Justice Denied: Care of Childbearing Women in the Criminal Justice System

Regina Cardaci

Research output: Chapter in Book/Report/Conference proceedingChapter


Pregnancy and childbirth for most women are typically positive experiences, a time where they are granted extra courtesy and assistance. For women in the criminal justice system in the United States, this is not the case as they are subject to treatment that is inadequate, and at times dangerous and inhumane. An example of such treatment is the practice of shackling pregnant women at various points in their pregnancies, including during labour. Shackling refers to the practice of restraining women with metal or plastic handcuffs, ankle restraints or ‘belly chains.’ This practice places women and their unborn babies at undue risk. Recently, some states in the United States have passed legislation banning this practice, although the majority of states have no restrictions on this practice. Many providers and caregivers, as well as the general public, are not aware that such laws are in effect, while others are not aware of the practice of shackling. Caring for women requiring reproductive health care, including complete obstetric and gynaecologic health services are recognised and supported by the World Health Organisation. No longer can the health of childbearing women be denied or placed at risk within the criminal justice system. This paper will discuss the recent changes in these laws, the rights of incarcerated childbearing women, and implications for practice, policy, and research.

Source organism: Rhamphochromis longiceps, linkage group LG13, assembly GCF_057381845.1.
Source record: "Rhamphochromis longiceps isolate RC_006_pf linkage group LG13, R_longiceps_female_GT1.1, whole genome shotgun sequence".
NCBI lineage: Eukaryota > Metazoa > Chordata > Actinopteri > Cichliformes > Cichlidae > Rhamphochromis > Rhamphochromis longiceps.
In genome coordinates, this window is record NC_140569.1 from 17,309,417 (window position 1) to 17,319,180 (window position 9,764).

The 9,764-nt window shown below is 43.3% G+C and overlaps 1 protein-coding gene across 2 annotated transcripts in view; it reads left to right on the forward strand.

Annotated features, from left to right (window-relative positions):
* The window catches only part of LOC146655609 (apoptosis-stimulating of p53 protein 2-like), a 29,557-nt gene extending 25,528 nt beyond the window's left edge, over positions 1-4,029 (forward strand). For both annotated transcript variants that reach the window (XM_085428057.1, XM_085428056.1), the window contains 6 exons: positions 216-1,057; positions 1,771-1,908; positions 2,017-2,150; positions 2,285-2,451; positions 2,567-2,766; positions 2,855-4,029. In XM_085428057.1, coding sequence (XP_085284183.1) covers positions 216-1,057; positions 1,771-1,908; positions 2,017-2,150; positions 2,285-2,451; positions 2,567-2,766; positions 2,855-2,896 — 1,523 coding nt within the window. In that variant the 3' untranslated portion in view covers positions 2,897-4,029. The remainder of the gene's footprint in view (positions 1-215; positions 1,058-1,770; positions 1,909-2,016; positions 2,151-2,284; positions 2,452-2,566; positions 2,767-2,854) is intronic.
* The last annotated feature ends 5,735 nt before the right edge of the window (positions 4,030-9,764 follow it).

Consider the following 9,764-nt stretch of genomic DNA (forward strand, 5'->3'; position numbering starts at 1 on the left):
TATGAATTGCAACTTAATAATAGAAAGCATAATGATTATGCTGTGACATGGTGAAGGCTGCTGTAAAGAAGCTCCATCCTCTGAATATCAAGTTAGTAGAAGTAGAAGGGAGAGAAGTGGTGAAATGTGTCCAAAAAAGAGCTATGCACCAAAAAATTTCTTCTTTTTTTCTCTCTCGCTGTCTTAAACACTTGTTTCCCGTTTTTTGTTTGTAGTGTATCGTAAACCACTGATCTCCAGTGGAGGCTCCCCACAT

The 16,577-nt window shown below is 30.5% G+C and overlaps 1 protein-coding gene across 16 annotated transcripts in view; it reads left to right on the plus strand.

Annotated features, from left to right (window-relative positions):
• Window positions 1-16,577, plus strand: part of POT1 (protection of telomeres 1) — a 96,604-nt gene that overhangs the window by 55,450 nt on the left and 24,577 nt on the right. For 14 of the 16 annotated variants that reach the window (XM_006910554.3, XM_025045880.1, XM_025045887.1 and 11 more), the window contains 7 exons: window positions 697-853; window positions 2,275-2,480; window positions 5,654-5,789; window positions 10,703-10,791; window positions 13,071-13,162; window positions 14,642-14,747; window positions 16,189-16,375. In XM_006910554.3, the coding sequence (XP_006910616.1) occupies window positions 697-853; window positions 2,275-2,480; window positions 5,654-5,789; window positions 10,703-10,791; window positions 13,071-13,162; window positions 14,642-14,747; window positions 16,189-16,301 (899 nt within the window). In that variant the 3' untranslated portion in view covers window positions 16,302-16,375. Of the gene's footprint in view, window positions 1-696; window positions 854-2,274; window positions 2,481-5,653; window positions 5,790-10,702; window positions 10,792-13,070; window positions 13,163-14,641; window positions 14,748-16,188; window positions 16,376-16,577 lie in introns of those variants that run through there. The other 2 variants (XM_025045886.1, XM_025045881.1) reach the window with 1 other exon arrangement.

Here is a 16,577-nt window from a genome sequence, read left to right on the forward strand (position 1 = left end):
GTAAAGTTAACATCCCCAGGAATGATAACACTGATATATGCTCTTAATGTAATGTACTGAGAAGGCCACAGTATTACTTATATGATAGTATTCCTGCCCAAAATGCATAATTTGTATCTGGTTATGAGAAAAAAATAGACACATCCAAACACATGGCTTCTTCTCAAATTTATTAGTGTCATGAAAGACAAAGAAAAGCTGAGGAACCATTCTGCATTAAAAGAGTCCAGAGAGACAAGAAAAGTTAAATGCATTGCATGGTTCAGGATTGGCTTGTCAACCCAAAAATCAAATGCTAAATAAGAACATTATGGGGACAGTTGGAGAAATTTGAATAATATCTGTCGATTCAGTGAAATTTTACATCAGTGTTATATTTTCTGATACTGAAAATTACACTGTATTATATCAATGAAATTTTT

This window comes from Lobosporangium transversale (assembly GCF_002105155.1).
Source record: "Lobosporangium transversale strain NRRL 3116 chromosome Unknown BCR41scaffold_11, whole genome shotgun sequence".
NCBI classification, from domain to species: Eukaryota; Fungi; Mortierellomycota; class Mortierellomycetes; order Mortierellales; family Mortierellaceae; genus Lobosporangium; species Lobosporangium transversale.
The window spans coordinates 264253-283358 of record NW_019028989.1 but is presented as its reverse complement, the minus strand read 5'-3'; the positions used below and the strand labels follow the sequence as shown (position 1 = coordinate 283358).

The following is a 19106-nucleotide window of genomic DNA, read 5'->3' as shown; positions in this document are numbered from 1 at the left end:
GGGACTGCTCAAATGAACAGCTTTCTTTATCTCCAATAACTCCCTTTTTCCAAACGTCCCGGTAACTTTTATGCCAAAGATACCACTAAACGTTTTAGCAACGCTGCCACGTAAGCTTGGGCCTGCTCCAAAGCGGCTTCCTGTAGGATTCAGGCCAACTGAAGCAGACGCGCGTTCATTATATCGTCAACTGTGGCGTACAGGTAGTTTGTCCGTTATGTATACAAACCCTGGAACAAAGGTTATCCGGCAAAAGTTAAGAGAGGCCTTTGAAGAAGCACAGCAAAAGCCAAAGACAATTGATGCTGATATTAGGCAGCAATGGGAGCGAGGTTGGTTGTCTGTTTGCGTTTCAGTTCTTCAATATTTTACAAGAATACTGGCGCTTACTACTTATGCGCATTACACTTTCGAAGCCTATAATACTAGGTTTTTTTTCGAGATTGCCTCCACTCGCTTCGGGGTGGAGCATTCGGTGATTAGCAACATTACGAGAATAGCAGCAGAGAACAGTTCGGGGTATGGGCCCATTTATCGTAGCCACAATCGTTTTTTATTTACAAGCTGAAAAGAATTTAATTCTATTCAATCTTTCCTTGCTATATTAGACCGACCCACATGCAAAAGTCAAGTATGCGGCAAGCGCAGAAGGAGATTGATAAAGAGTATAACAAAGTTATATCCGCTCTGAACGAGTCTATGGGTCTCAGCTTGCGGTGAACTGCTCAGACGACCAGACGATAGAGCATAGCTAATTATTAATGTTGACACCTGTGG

Original languageEnglish (US)
Title of host publicationThe Prison at the Crossroads
Number of pages10
ISBN (Electronic)9781848882812
ISBN (Print)9789004374195
StatePublished - Jan 1 2019


  • Incarcerated women
  • health care
  • pregnancy
  • shackling

ASJC Scopus subject areas

  • General Social Sciences


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